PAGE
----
If I had someone who could watch the church building enough hours to do it (which I don’t), I’d be in favor of opening our fellowship hall to Caney residents wanting free wireless internet access and maybe a little coffee (but not as a coffee shop), because it would help our church make contact with more people in Caney, and there is no free wireless hotspot in Caney so far as I’m aware. I agree to a certain extent with the article that it is important to build a Christian community within the church--bonds formed through corporate worship, mutual edification in Bible teaching and study, Christian fellowship, and mutual service, and corporate gospel witness (OPC FG II.4http://opc.org/BCO/FG.html#Chapter_II). But I don’t mean I’m on board with what the churches in the article are doing. The article’s focus on the outward ways these churches are attempting to be “relevant” or otherwise pander to what unbelievers want other than the gospel leaves me with the sense that these churches, or at least the article’s author, cares more about these outward means than about the truly effectual means of grace--the word, sacraments, and prayer (WSC 88http://opc.org/sc.html), used in public, family, and private worship, in preaching, catechizing, counseling, visiting, witnessing, maintained under the presbyterian form of government, and with biblical discipline (as described in the OPC Book of Church Order http://opc.org/order.html). These latter means are essential to the true life of the church; buildings, instruments, and lighting are circumstantial (WCF 1.6 http://opc.org/wcf.html#Chapter_01, OPC DPW I.B.6.bhttp://opc.org/BCO/DPW.html#Chapter_I); coffee shops, art galleries, and business incubators are good works for Christians and Christian communities, but are not “the work of the church” (OPC FG II.4 http://opc.org/BCO/FG.html#Chapter_II).
Doug Pagitt is one of the thought-leaders of the Emergent Church movement, which DeYoung & Kluck's book “Why We’re Not Emergent (by Two Guys Who Should Be)” (http://www.amazon.com/Why-Were-Not-Emergent-Should/dp/0802458343) rightly labels as a new liberal theology and ecclesiology. Its difference from classical liberal theology is that it is founded on postmodern, rather than modern, philosophy. Considering this connection, I believe it is appropriate to say that this NYT article attempts to portray American churches’ decline from 1) drawing people through spiritual worship through the means of grace, to 2) megachurches’ drawing people by means of the circumstances of worship, to 3) Emergent churches drawing people by that which is not worship and not the work of the church. While the article perhaps tries not to tip its hat too far toward praising or condemning the activities of Emergent churches, yet it sounds a note of condemnation softly by including the phrase “as Spirituality Wanes” in its subtitle.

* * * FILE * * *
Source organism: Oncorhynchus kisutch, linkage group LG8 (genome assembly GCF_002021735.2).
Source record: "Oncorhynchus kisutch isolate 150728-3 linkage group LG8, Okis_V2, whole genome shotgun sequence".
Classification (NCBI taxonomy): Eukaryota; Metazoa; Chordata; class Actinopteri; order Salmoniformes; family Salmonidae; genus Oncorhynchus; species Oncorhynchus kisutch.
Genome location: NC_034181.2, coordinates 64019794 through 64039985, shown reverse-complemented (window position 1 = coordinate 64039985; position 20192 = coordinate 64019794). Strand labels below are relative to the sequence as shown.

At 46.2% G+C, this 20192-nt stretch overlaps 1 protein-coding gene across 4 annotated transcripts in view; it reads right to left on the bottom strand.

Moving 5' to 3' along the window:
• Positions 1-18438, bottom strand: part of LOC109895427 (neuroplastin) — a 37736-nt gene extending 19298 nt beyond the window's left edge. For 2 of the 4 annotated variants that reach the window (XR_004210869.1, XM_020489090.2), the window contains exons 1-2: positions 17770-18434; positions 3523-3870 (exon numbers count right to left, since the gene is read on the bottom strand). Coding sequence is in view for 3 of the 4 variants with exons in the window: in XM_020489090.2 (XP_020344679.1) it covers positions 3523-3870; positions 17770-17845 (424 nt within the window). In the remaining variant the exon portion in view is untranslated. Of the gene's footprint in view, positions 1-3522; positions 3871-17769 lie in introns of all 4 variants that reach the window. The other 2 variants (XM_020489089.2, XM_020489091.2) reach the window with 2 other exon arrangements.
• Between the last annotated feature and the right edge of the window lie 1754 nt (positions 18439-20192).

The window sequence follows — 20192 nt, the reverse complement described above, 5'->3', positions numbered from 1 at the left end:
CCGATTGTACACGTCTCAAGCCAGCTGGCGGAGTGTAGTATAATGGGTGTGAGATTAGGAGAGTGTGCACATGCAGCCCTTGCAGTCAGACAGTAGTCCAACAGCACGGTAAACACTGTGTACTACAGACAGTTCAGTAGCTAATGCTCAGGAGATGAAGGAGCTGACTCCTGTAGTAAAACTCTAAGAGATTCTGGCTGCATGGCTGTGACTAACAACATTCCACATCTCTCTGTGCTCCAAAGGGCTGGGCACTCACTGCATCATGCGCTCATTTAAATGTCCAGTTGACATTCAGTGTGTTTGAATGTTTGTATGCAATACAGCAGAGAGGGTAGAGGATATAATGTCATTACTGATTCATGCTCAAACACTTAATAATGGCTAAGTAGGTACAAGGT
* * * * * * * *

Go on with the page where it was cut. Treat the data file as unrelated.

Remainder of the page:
I don't know if hope is a feeling, but I'm hoping Christians recognize they should not "approve of those who practice" (Romans 1:32) homosexuality, murder, and the other sins listed in Romans 1, and that the Democratic platform explicitly approves of the practice of homosexuality and murder.
I'm hoping Christians realize that when the Democratic platform says "Abortion is an intensely personal decision between a woman, her family, her doctor, and her clergy; there is no place for politicians or government to get in the way," it contradicts Exodus 21:23, which says the man who kills a baby in the womb has committed murder, and so should die at the hand of the government, "life for life."
In context, that passage reads,
22 "When men strive together and hit a pregnant woman, so that her children come out, but there is no harm, the one who hit her shall surely be fined, as the woman's husband shall impose on him, and he shall pay as the judges determine. 23 But if there is harm, then you shall pay life for life, 24 eye for eye, tooth for tooth, hand for hand, foot for foot, 25 burn for burn, wound for wound, stripe for stripe.
Is the doctrine of Sola Fide biblical? Yes, despite the objections Roman Catholics raise against it. A lady asked me this today, and my response is below. She wrote,
I am struggling to understand Sola Fide and am hoping you can help me in my attempt to gain a better understanding of it. I am clear on the "dictionary" definition of Sola Fide
I must ask whether you really are clear on the definition, because there is not only one definition of Sola Fide; instead, there are at least two! Do you mean by "Sola Fide" that we are a) saved by faith alone, or b) justified by faith alone? A common problem in this discussion is that the Reformed definition of Sola Fide is not the same as the Lutheran definition of Sola Fide, and this causes people to misunderstand each other--sometimes Catholics wrongly assume the Reformed hold the Lutheran definition, and sometimes those who are otherwise Reformed actually do hold the Lutheran definition.